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Bahrain targets families of human rights defenders to intimidate them


The Bahrain Center for Human Rights (BCHR) is gravely concerned about recent attempts by the Bahraini authorities to intimidate human rights defenders in exile in order to prevent them from pursuing their human rights work. Bahraini human rights defenders are receiving threats on social media networks or via messenger networks targeting family members in Bahrain, and relatives are summoned by police for interrogation at the Criminal Investigations Directorate (CID) without an explanation.

Recently, the family of human rights defender Sayed Ahmed Al-Wadaei, director of advocacy at the Bahrain Institute for Human Rights (BIRD), was directly targeted after earlier threats. His brother-in-law and mother-in-law were detained by the authorities. On 2 March at 3:40AM, 18-year-old Nazar Sayed Namaa Al-Wadaei, his brother-in-law, was arrested in Jid Ali, calling his family two hours later from the CID. According to his mother’s testimony to a family relative, her son claimed the authorities tortured him during interrogation. On the same day, police dressed in civilian clothes arrived at the house of Al-Wadaei’s mother-in-law’s, Hajar Mansoor Hasan, around 1PM and summoned her for interrogation at CID. The authorities refused to reveal the grounds for the summons. On 8 March 2017, Mansoor was presented to the public prosecution which has order to keep her in detention for another 30 days pending investigation. The charges against her are not clear yet.

Sayed Ahmed Al-Wedaei is a victim of reprisals by the Bahraini authorities, as his citizenship was revoked in February 2015 due to his human rights work and he continues to live in exile.

In October 2016, his wife Duaa Al-Wadaei, was prevented from travelling, then briefly detained along with their 18-month-old baby, while being questioned about her husband’s activity, and mistreated at the Bahrain airport.

These renewed reprisals actions come as part of an ongoing reprisal and threats campaign targeting human rights defenders both directly, and indirectly, through their family members to stop their activism.

On 14 February 2017, Said Yousif Al-Muhafdha, Vice President of BCHR, received threatening  messages through the photo social network Instagram, from the user account “yousif_ssfc,” who is believed to be Yousif Al-Manaai, a member of the National Security Agency in Bahrain. In the message, Al-Manaai threatens Al-Muhafdha by saying that  he should not “cross his borders” or else his brothers will be targeted. He adds that “there is no accountability” and call Al-Muhafdha to stop tweeting, as “whatever you do, your family will bear the cost.” Al-Muhafdha has been forced to live in exile since October 2013, after being a target of arbitrary arrests and prosecution for his human rights work in Bahrain.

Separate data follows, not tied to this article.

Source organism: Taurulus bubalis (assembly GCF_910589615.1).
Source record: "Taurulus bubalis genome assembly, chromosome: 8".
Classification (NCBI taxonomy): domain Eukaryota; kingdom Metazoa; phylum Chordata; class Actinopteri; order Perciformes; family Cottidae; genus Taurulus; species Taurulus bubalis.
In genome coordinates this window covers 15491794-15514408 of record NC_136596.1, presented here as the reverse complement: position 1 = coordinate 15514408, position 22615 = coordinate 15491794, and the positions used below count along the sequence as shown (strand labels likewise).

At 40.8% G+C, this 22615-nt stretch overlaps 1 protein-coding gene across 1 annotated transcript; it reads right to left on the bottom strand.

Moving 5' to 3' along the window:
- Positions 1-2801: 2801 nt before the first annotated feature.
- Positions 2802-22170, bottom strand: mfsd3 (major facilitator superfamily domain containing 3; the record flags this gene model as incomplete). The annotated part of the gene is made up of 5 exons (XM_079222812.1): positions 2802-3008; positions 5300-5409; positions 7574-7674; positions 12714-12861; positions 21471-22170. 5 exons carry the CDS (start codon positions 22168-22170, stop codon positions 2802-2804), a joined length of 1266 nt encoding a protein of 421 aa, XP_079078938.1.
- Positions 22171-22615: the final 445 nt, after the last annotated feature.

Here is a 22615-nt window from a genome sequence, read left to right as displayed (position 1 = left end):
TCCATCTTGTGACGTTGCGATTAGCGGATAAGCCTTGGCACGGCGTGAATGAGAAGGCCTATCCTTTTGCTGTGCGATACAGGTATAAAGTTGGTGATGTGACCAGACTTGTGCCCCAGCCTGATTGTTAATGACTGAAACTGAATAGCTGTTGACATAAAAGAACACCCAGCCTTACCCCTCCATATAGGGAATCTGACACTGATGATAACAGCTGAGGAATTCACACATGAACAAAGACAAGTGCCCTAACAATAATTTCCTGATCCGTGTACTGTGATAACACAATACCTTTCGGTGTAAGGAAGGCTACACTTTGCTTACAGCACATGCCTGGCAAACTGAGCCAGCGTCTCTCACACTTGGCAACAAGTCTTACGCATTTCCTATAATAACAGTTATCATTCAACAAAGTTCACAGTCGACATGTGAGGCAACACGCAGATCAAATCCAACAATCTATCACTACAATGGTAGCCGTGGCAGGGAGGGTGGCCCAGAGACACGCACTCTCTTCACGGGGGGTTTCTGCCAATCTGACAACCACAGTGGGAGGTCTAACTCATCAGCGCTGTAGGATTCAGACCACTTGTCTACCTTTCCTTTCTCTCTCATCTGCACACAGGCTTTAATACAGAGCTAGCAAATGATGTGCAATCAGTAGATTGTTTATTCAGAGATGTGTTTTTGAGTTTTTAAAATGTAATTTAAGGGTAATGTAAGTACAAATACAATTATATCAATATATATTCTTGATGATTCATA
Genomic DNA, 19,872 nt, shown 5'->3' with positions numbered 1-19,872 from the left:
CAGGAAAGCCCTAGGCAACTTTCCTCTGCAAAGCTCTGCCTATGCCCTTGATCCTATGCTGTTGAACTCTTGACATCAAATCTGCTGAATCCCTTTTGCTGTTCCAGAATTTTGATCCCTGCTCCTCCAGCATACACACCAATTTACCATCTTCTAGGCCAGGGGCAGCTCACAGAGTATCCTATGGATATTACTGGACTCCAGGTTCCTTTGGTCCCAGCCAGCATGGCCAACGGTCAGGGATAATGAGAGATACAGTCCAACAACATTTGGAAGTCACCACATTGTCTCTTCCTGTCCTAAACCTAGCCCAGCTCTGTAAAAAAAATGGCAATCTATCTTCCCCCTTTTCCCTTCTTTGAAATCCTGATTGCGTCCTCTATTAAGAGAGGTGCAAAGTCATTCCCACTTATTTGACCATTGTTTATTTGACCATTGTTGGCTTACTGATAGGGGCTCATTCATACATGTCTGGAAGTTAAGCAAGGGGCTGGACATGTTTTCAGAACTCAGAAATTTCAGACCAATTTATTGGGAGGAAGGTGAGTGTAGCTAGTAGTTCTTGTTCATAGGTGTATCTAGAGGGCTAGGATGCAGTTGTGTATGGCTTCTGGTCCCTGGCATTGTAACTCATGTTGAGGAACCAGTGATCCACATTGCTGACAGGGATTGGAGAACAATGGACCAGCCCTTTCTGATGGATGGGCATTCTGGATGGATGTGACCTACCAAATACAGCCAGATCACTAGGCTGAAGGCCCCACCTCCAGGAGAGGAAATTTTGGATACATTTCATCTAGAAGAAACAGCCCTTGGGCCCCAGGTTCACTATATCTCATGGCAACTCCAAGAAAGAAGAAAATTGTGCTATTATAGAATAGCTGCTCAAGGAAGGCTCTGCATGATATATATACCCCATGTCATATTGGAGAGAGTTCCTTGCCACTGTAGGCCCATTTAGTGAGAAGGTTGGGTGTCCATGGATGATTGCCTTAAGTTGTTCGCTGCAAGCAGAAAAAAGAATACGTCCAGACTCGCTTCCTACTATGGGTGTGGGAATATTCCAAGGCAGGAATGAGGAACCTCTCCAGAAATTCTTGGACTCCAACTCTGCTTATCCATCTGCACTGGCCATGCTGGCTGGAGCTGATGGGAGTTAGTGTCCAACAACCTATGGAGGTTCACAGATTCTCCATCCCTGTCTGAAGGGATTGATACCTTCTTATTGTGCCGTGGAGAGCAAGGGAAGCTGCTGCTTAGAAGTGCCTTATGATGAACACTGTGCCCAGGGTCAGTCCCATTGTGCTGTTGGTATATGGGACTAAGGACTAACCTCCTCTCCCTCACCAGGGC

Three days ago, on 7 March 2017, Al-Muhafdha received an anonymous message via Whatsapp from a person claiming to belong to a Bahraini government body which threatened his family in Bahrain.

Said Yousif Al-Muhafdha says: “This is an attempt by the Bahraini government to intimidate human rights activists. They are targeting our families to silence us!”

The implementation of such threats of reprisals against relatives of activists is not a recent practice in Bahrain.

Sumaya Rajab, wife of prominent human rights defender Nabeel Rajab, BCHR’s President, was fired from her work place due to her husband’s human rights work, and their son and daughter suffered harassment in school during the past years because their father is a well-known human rights defender who has peacefully criticized human rights abuses by the Bahraini authorities.

Rajab has been kept in pre-trial detention since 13 June 2016, when he was arrested for “spreading false news and rumours about the internal situation in a bid to discredit Bahrain” during televised interviews with international news agencies and for tweets criticizing the war in Yemen and torture practices in Bahraini Jau Prison. Rajab was subsequently charged for articles published in the New York Times and Le Monde. He was released on bail in one case on 28 December but was immediately arrested in another. He is detained for over 260 days now, awaiting trial on 22 March in relation to his tweets, and again on 16 April, in relation to his televised statements.

BCHR calls on the government of Bahrain to:

  • immediately and unconditionally release Nazar Sayed Namaa Al-Wadaei and Hajar Mansoor Hasan from detention and put an end to unjustified interrogation summons;
  • end the practice of harassing human rights defenders through threats targeting their families; and
  • duly investigate and punish Bahraini government agents issuing threats against family members due to human rights activism.

BCHR calls on the international community to:

  • condemn practices of intimidation endorsed by the Bahraini government; and
  • call on Bahrain to uphold its international human rights obligations and put an end to any means of intimidation targeting human rights activists and their families.
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